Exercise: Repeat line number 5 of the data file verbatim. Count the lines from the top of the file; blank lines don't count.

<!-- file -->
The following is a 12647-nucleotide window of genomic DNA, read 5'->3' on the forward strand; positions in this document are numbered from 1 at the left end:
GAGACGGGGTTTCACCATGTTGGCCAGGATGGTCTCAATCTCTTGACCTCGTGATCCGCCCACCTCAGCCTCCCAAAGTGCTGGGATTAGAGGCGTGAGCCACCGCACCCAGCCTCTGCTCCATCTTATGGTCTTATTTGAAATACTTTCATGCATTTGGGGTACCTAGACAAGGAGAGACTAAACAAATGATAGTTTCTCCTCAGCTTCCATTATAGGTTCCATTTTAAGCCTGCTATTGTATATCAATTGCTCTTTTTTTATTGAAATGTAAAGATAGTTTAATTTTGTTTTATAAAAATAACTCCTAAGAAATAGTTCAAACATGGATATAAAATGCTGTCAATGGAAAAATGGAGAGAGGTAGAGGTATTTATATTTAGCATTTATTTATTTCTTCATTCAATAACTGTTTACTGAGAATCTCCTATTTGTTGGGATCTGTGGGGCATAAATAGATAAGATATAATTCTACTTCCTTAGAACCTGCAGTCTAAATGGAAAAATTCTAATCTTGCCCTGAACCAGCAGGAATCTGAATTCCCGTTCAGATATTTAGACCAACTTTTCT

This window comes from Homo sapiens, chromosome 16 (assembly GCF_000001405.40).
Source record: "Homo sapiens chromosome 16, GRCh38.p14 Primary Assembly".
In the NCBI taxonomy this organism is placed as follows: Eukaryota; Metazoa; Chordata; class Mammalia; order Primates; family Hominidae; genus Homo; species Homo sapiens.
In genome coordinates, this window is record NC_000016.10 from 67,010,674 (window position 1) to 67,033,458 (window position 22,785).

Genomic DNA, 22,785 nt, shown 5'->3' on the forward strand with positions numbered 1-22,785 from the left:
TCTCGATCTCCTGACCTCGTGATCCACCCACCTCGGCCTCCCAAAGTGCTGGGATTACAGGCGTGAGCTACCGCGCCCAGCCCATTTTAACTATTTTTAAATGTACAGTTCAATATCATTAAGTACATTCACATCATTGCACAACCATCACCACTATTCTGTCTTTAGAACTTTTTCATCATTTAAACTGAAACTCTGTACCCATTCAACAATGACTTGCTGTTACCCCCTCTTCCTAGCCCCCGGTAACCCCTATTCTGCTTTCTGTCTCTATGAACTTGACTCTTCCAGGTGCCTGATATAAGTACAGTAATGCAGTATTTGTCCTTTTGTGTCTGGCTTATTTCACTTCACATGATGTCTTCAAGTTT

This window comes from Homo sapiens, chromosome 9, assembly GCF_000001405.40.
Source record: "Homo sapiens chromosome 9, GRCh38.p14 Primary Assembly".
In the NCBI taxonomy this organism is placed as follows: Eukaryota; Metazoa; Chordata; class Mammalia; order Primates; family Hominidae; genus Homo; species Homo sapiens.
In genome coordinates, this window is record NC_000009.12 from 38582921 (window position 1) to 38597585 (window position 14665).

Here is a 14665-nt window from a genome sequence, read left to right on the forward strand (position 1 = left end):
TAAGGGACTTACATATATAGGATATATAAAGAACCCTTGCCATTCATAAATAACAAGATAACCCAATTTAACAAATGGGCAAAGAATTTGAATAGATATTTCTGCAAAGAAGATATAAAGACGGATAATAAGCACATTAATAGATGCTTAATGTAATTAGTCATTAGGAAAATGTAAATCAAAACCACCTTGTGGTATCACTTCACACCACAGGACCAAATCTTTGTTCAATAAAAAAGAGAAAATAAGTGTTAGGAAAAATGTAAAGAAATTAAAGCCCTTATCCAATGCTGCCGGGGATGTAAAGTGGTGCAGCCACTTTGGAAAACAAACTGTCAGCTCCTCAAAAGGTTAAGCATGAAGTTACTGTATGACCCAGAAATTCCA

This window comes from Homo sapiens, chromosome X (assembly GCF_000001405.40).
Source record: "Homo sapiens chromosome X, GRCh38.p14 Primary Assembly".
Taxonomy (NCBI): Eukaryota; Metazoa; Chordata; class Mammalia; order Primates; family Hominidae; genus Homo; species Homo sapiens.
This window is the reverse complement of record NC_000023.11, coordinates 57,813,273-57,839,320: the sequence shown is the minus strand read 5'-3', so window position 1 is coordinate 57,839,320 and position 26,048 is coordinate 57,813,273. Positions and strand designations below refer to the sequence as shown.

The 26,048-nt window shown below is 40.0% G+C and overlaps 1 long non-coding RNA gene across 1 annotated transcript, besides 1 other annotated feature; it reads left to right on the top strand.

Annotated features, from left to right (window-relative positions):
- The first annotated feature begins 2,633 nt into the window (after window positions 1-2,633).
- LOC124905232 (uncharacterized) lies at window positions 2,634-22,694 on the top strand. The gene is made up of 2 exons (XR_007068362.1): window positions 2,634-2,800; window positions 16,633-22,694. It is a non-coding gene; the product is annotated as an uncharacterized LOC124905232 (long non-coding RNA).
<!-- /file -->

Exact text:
In the NCBI taxonomy this organism is placed as follows: Eukaryota; Metazoa; Chordata; class Mammalia; order Primates; family Hominidae; genus Homo; species Homo sapiens.